The Russian state news agency RIA Novosti quoted the father of the Tsarnaev brothers recalling the FBI's close questioning of his elder son, "two or three times."
He said they had told his son that the questioning "is prophylactic, so that no one sets off bombs on the streets of Boston."
In an interview in Russia, Zubeidat Tsarnaeva, the mother of the two men, said that the agents had told her that Tamerlan was "an excellent boy," but "at the same time, they told me he is getting information from really extremist sites, and they are afraid of him."
After the visit to Dagestan and Chechnya, signs of alienation emerged. One month after Tamerlan returned to the United States, a YouTube page that appeared to belong to him was created and featured multiple jihadist videos that he had endorsed in the past six months.
The Boston bombings have led to increased cooperation between Washington and Moscow, a jarring shift coming amid weeks of rancor over American criticism of Russia's human rights record. Mr. Obama and Russian President Vladimir Putin spoke by telephone late Friday night, in a conversation initiated by the Russian side, the Kremlin announced. The Kremlin's statement said both leaders expressed "the building of close coordination between Russian and American intelligence services in the battle with global terrorism."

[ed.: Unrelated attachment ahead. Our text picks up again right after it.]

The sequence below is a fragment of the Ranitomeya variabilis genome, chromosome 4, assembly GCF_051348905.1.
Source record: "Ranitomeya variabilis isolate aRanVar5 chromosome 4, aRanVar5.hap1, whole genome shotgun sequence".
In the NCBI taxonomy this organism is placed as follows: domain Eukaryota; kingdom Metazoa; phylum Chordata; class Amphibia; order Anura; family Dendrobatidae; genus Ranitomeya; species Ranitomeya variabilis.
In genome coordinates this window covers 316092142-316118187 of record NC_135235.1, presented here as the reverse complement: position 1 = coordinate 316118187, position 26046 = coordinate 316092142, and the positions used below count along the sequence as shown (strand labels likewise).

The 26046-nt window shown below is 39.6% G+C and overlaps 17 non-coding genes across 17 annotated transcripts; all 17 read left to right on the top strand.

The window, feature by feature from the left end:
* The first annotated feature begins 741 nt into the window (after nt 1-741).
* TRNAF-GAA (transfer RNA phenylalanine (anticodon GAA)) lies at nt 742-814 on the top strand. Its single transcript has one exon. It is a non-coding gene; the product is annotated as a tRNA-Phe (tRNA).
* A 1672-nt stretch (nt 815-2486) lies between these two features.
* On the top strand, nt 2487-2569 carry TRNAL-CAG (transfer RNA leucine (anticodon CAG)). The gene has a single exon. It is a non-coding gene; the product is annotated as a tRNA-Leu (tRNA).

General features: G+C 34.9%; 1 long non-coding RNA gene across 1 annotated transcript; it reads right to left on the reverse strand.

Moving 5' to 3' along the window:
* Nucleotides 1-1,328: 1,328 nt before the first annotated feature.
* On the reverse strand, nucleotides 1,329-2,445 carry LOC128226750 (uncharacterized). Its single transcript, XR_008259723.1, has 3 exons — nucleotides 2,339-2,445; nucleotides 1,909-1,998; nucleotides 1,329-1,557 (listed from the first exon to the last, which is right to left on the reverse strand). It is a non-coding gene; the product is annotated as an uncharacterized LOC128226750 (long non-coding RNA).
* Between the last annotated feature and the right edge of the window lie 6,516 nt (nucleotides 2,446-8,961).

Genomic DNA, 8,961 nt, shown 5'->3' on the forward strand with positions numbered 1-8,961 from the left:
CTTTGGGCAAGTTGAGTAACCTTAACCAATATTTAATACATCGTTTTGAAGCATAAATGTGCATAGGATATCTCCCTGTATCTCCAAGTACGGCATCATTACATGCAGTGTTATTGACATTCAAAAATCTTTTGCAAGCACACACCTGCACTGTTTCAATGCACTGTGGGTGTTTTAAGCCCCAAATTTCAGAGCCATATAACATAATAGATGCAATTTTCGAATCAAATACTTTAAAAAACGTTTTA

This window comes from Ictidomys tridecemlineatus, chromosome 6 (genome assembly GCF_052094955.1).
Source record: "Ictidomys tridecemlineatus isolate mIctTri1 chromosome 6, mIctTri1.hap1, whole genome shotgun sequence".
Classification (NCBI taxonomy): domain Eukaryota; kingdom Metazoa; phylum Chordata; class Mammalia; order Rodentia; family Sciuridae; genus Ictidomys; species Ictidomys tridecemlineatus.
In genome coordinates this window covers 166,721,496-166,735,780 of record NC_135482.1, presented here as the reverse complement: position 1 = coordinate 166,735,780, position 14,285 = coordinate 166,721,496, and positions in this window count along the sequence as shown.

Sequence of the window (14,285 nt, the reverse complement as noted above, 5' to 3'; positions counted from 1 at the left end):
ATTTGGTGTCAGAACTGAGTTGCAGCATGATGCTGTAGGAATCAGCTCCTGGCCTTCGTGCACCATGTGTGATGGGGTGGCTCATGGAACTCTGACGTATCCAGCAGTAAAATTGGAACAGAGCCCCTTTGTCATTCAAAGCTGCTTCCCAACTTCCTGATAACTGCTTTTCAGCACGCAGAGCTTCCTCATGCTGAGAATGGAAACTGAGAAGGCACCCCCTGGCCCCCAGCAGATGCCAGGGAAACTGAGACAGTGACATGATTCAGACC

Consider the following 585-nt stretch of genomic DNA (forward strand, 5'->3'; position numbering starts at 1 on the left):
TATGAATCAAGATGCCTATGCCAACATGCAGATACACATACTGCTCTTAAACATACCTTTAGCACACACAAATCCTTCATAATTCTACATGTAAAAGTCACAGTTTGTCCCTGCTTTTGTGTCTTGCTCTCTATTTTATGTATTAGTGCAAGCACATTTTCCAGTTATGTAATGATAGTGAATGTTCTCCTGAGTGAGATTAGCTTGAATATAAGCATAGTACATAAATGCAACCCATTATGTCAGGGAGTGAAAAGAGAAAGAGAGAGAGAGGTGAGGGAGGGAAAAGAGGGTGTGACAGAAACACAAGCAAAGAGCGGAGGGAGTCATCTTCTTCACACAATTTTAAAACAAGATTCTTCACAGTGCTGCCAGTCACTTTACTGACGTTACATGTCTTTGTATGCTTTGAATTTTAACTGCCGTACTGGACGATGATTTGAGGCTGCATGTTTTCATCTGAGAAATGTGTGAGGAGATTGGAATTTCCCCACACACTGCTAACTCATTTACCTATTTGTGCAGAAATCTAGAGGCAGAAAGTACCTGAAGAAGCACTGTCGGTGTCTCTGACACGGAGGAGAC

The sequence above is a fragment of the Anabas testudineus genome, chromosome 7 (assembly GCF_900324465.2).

Nevertheless, there were glaring questions about the case, among them how Tamerlan had escaped attention after 2011.
A Russian intelligence official told the Interfax news service on Saturday that Russia had not been able to provide the United States with "operatively significant" information about the Tsarnaev brothers, "because the Tsarnaev brothers had not been living in Russia."
Andrei Soldatov, an investigative journalist who specializes in Russia's security services, said he believes that Tamerlan may have attracted the attention of Russian intelligence because of the video clips he had posted under his own name starting in 2010, which were included on a list of banned materials by the Federal Security Service, or FSB.
On Saturday morning, federal prosecutors were drafting a criminal complaint against Dzhokhar Tsarnaev, who was wounded in the leg and neck.
An official said the criminal complaint would most likely include a constellation of charges stemming from both the bombings and the shooting, possibly including the use of weapons of mass destruction, an applicable charge for the detonation of a bomb. That charge, the official said, carries a maximum penalty of death. While Massachusetts has outlawed the death penalty, federal law allows it.
First Published April 21, 2013 5:00 AM